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Based on a treatment by studio head Darryl F. Zanuck, an early practitioner of the proverbial casting couch in Hollywood, Baby Face, is a provocative pre-Code film starring Barbara Stanwyck as Lily Powers. Pimped out to sleazy customers in her father’s speakeasy since the age of 14 and inspired by a passage from Nietzsche, she jumps a freight train with her African American coworker and friend Chico and heads to New York. She decides to “sleep her way to the top” climbing the social and financial ladder in a world of high-powered male executives. The film is also remarkable for Lily’s relationship with her African American female companion played by Theresa Harris and a cameo by a young John Wayne.
Marketed with the sensational tagline, “She had it and made it pay,” Baby Face led to the creation of the production code. The Censorship Board rejected the original version for its frank portrayal of sexual content and the uncensored version remained lost until 2004. The film was deemed “culturally, historically, or aesthetically significant” and selected for preservation in the United States Library of Congress National Film Registry. Baby Face provokes questions about the relationship of female representation, of particular interest in the post-Weinstein era. –Lexi Leban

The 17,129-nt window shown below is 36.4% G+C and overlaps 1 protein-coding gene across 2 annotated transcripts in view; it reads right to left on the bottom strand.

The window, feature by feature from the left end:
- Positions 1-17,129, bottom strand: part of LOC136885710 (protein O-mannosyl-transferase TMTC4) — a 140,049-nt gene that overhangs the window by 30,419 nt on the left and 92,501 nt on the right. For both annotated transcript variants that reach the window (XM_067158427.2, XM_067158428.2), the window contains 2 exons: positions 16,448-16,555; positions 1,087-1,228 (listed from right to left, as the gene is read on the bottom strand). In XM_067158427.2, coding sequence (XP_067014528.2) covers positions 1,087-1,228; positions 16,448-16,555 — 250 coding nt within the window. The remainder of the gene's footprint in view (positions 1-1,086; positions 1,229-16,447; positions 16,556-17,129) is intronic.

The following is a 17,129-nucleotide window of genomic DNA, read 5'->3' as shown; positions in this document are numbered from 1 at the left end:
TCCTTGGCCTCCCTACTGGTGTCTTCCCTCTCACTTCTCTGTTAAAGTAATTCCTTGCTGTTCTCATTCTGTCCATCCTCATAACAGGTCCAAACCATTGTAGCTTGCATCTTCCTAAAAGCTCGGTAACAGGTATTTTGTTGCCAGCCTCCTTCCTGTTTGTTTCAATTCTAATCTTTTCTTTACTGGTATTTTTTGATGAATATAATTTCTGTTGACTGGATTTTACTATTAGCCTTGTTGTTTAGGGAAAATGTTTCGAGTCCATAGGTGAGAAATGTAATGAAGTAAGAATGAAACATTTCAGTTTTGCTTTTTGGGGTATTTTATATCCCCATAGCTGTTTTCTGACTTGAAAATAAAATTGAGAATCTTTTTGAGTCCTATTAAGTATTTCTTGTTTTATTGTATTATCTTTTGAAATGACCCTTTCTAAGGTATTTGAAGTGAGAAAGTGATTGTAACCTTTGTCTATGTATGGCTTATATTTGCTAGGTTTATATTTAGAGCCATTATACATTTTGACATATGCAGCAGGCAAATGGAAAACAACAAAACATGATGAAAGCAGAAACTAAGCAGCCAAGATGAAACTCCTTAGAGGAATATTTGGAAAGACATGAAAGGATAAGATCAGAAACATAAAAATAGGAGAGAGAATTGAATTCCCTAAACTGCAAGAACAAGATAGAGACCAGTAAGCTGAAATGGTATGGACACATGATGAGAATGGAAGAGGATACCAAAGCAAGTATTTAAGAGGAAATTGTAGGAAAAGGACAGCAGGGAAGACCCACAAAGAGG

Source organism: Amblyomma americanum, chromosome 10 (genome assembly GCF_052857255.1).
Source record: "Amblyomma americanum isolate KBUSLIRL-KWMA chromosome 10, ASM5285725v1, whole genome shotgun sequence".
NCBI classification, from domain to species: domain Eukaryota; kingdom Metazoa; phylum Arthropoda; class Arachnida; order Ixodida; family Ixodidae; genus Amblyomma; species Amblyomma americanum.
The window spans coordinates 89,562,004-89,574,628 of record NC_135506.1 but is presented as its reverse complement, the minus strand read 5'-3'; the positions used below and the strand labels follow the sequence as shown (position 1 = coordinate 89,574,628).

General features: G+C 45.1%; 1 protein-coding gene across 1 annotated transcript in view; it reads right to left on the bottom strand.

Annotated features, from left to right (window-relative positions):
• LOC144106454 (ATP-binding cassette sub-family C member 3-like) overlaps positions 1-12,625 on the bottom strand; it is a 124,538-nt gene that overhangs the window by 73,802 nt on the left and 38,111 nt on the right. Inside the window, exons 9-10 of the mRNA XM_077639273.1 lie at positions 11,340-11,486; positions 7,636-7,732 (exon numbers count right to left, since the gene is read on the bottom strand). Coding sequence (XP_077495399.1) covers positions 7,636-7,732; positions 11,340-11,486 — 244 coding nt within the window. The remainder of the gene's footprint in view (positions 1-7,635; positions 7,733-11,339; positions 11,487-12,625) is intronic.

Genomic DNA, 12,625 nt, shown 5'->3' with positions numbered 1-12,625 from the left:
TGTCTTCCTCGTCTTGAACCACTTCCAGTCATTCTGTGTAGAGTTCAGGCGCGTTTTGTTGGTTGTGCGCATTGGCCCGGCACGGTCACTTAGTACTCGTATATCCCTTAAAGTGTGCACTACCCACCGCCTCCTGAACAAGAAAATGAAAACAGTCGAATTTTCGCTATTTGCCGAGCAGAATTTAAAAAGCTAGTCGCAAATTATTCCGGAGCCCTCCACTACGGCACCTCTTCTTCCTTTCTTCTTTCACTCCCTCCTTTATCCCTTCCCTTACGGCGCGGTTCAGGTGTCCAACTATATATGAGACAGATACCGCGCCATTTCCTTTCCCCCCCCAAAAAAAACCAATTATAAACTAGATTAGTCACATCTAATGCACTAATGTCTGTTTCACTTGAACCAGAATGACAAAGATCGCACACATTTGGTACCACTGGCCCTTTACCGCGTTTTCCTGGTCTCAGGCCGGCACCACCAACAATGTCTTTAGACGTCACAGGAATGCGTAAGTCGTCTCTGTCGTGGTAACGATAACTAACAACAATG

Alfred E. Green entered films in 1912 as an actor for the Selig Polyscope Co. He became an assistant to director Colin Campbell and started directing two-reelers, turning to features in 1917. His career lasted into the mid-1950s but his output was mostly routine, though there were some gems among them. A solid, dependable journeyman, not given to flashy directorial touches, he was picked by Mary Pickford to direct quite a few of her pictures in the 1920s, and he guided Wallace Reid and Colleen Moore in several of their bigger hits. He directed Bette Davis in her Oscar-winning performance in Dangerous (1935) and was responsible for the commercial and critical success of The Jolson Story (1946).